THE DEATH PENALTY
Even in church murders, it'd be wrong
There is no mystery about who walked into the Emanuel African Methodist Episcopal Church in Charleston, S.C., last summer and, after sitting through a prayer meeting, methodically shot nine people to death. The gunman was Dylann Roof, then a 21-year-old with a mushroom haircut and a heart filled with hate. He offered through his attorneys to plead guilty to the murders — which he reportedly confessed to committing in hopes of starting a race war — if the death penalty was taken off the table. But the Department of Justice refused, and so on Monday a federal trial began that is completely unnecessary.
What Roof did is reprehensible. The murders were premeditated, conceived within a worldview of racial hatred and white supremacy, and carried out with coldblooded efficiency. Roof chillingly informed one member of the prayer group that he would let her live to tell the world what happened. Such emotionally charged, horrific acts feed a public demand for execution, as if yet another death would atone for Roof's brutal crimes.
Yet the death penalty is the wrong punishment — not just for low-profile murderers, but also for notorious ones, such as Boston bomber Dzhokhar Tsarnaev, whose execution is pending, or Oklahoma City bomber Timothy McVeigh — whose execution the Los Angeles Times Editorial Board initially agreed with but then, 11 years later, realized was wrong.
The death penalty is wrong for a range of reasons. It is applied inconsistently and disproportionately against minorities; the judicial system is too easily gamed by prosecutors eager to win at any cost; it's impossible to ensure an innocent person won't be executed. But the overarching argument against capital punishment is that killing another person is morally wrong, whether done out of hatred or as an act of state-sanctioned vengeance. And that is why we urge California voters to support Proposition 62 to end the death penalty, and reject Proposition 66, which would speed up the process.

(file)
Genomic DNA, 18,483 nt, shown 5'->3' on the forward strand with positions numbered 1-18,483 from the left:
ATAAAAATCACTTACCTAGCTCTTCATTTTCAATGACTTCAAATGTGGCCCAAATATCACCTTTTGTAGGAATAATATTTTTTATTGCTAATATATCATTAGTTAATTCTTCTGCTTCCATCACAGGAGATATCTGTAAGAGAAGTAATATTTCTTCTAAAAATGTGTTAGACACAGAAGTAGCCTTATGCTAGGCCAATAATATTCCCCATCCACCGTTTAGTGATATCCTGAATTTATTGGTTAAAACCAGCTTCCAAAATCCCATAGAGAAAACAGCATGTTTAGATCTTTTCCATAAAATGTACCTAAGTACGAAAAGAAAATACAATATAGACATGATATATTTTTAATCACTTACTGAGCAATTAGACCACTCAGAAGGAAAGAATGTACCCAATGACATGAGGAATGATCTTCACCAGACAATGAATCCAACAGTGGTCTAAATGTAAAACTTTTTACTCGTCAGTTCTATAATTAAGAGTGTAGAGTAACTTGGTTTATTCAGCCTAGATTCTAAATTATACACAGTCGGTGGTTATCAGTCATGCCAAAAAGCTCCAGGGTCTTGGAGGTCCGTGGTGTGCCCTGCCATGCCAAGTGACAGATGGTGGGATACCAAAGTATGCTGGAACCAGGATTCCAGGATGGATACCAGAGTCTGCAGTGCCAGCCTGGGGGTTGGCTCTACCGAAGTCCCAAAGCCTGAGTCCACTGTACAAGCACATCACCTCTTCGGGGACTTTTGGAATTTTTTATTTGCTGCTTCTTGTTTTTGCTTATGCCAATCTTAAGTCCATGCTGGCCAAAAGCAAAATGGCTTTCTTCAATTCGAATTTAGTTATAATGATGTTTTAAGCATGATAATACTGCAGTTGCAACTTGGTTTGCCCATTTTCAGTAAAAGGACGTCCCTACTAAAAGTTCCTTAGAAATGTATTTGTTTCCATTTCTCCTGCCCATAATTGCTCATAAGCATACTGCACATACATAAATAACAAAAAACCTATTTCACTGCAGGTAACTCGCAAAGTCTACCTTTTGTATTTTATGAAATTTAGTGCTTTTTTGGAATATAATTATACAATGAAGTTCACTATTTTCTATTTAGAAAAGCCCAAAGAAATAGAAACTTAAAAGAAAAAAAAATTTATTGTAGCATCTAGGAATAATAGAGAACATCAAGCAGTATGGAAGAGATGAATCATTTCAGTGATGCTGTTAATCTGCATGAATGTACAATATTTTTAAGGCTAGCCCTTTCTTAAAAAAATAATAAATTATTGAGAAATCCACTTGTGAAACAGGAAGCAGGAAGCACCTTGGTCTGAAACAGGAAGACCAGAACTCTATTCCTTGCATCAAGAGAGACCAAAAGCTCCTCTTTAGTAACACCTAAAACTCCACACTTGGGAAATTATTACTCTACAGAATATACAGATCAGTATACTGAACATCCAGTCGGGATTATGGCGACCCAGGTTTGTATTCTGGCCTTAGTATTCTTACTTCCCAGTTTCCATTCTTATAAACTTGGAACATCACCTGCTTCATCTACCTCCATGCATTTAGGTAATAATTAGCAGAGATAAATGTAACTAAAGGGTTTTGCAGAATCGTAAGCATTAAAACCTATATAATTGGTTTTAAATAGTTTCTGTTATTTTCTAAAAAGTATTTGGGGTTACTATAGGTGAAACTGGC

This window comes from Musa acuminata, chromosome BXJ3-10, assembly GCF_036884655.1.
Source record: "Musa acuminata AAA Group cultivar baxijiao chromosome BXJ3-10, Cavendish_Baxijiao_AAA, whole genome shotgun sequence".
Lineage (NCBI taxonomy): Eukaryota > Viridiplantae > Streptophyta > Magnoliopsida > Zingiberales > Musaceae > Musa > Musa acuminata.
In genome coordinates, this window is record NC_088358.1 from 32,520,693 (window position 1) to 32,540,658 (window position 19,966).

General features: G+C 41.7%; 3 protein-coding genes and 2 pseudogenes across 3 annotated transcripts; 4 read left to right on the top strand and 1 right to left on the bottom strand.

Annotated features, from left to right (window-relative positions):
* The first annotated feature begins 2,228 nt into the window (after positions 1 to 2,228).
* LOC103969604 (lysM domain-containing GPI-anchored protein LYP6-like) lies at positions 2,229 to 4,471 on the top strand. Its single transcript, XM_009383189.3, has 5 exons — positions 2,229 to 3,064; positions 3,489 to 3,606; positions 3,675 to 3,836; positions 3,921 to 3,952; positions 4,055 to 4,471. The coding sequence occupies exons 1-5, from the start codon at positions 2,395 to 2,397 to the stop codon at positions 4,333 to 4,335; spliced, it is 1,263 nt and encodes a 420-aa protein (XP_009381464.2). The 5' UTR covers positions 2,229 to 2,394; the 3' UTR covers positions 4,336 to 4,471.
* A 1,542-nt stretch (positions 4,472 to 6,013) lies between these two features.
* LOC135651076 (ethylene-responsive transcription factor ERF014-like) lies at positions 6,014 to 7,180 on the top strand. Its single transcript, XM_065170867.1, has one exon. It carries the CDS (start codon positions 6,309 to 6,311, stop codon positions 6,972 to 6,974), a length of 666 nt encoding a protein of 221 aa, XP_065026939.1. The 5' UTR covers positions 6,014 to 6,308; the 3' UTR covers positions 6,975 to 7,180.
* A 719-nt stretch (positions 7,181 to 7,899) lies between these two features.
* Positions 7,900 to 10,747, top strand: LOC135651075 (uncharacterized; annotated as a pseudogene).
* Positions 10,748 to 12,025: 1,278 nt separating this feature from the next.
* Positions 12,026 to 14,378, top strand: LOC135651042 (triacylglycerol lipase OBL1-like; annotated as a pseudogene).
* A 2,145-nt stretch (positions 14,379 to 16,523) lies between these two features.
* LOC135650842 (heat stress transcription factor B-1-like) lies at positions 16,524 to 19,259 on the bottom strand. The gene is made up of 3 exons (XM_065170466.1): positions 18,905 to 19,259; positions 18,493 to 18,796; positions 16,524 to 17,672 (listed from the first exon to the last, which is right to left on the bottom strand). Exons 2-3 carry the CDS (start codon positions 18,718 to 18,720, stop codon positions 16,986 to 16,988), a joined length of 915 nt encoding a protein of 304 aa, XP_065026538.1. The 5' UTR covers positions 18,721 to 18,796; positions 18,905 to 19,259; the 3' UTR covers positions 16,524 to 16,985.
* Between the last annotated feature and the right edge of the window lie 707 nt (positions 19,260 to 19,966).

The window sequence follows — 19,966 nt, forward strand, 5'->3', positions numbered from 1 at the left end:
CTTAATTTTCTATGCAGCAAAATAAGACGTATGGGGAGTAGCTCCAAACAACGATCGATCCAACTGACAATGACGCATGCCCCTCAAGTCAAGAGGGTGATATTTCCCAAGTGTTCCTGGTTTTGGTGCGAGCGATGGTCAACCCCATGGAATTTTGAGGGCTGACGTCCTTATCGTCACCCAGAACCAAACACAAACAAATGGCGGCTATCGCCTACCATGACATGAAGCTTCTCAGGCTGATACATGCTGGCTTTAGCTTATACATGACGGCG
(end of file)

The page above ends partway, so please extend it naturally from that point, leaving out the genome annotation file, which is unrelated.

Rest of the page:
It is appalling crimes such as these that test the resolve of a moral claim. The killings in Charleston caused incalculable pain to the victims' families, to the church community in which the victims prayed, to the city in which they lived, and to the nation we all share. But to execute the perpetrator of those horrific murders achieves neither justice nor public good. While some of the victims' families supported seeking the death penalty, others, who have famously already forgiven Roof for the agony he has caused, opposed the move.
If Roof eventually is executed — he also faces state capital charges — it will be at the end of a needless and costly series of trials and appeals, which will freshen emotional wounds and, by extension, make killers of us all. It's hard to see that as justice.
FROM AN EDITORIAL IN THE LOS ANGELES TIMES